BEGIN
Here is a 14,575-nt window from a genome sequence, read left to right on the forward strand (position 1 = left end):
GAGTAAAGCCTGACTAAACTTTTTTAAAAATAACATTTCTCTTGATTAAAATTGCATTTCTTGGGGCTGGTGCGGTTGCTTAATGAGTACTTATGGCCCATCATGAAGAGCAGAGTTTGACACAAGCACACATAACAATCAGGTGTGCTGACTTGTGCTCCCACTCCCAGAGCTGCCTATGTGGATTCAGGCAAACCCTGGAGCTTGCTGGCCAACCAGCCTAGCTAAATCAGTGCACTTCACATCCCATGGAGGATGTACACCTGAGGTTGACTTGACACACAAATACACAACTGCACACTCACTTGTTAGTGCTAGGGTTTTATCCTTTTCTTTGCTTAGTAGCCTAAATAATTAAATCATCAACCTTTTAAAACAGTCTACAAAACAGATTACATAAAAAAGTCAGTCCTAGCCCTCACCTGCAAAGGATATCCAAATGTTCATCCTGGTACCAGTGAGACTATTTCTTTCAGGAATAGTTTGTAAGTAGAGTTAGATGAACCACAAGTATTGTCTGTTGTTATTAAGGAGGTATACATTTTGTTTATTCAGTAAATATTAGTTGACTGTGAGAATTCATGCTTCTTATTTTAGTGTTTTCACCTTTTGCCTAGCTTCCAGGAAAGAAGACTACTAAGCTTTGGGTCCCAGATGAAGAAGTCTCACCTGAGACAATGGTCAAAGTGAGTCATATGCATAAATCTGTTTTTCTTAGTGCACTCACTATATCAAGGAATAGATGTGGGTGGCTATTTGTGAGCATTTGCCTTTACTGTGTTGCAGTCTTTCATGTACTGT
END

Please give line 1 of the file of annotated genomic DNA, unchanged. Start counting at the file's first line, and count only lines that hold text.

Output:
Here is a 14,575-nt window from a genome sequence, read left to right on the forward strand (position 1 = left end):